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Behind Vivint Solar’s Key Operational Metrics

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Mar. 17 2016, Published 3:32 p.m. ET

Why metrics matter

It’s important to know a company’s key operational metrics in order to understand and compare the performance of one period with another. The same metrics can be used to compare the operational performances of downstream solar (TAN) companies like Sunrun (RUN), Vivint Solar (VSLR), and SolarCity Corporation (SCTY). SunPower (SPWR), notably, derives a significant portion of its revenue from downstream operations.

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Megawatts booked and megawatts installed

Megawatts booked includes the total capacity of solar energy systems that are sold to customers or are subject to an executed customer agreement, after considering cancelations during the applicable period. Selling and marketing costs can be estimated using this operating metric as well. Vivint Solar’s MW (megawatts) booked value for 4Q15 came in at 80 MW, compared to 71 MW during 3Q15 and 52 MW in 4Q14.

Megawatts installed represents the total production capacity of solar energy systems that are installed in a particular period. This metric is an indicator of asset growth during a period and is used in the estimation of G&A (general and administrative) expenses per watt. Vivant’s MWs installed in 4Q15 came in at 58.6 MW compared to 60.5 MW in 3Q15 and 50 MW in 4Q14.

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Estimated nominal contract payments remaining

This metric represents the sum of the remaining cash payments that Vivint Solar has to receive from its customers for the systems installed over the term of their agreement. Vivint’s estimated nominal contracted payments remaining increased by $251.4 million during 4Q15, compared to $214 million during 3Q15. As of December 31, 2015, the total value of future contract payments stood at almost $1.9 billion, compared to ~$1.7 billion at the end of 3Q15 and just over $1 billion at the end of 4Q14.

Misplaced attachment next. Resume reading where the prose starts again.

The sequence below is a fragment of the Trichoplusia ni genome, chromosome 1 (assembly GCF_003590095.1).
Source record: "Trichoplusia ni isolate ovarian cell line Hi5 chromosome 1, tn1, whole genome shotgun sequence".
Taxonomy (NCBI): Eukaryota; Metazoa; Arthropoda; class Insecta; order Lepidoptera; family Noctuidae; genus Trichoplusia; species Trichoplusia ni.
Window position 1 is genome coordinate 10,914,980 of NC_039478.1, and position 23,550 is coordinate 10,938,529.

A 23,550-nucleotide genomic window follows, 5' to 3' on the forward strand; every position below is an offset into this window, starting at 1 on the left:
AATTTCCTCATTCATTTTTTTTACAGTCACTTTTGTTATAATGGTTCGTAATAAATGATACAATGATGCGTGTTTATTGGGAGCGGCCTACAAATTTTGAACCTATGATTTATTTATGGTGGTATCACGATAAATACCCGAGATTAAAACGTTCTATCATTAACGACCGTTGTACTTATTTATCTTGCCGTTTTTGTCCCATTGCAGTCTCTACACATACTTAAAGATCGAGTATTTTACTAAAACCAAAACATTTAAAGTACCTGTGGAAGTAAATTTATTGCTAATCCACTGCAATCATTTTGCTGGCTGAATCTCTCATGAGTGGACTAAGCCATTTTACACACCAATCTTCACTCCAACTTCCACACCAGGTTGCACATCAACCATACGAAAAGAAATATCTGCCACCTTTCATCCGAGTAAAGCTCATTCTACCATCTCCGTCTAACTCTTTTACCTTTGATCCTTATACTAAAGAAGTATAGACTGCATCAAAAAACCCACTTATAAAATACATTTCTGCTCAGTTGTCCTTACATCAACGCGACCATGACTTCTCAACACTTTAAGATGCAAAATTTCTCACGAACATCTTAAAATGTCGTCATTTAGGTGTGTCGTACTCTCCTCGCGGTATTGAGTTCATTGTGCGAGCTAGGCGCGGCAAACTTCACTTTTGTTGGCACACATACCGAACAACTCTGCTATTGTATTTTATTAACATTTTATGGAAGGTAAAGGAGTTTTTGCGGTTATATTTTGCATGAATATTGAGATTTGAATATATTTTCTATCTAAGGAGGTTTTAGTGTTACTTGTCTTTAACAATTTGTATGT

Estimated retained value

Estimated retained value represents the net cash flows (discounted at 6%) that a company expects to receive from long-term customer contracts, after deducting any cash distribution to fund investors and estimated operating expenses for systems installed as of the measurement date. A higher estimated retained value represents higher future cash flows from operations for the company.

Vivint’s estimated retained value for 4Q15 came in at $906.1 million, compared to $792.6 million in 3Q15 and $480.9 million in 4Q14.

Cost per watt

Cost per watt represents a company’s estimated retained value per watt of installed capacity under long-term customer contracts. For Vivint, cost per watt remained flat compared to 3Q15 but decreased by nearly 6% on year-over-year basis.

Cost per watt is also the sum of all operating costs incurred per watt of installed capacity in a particular period, after considering cancelations. Notably, a lower cost per watt implies higher operational efficiency. Vivint’s cost per watt in 4Q15 $3.12, the same as it was in 3Q15, but it was up from the $2.96 it saw in 4Q14.

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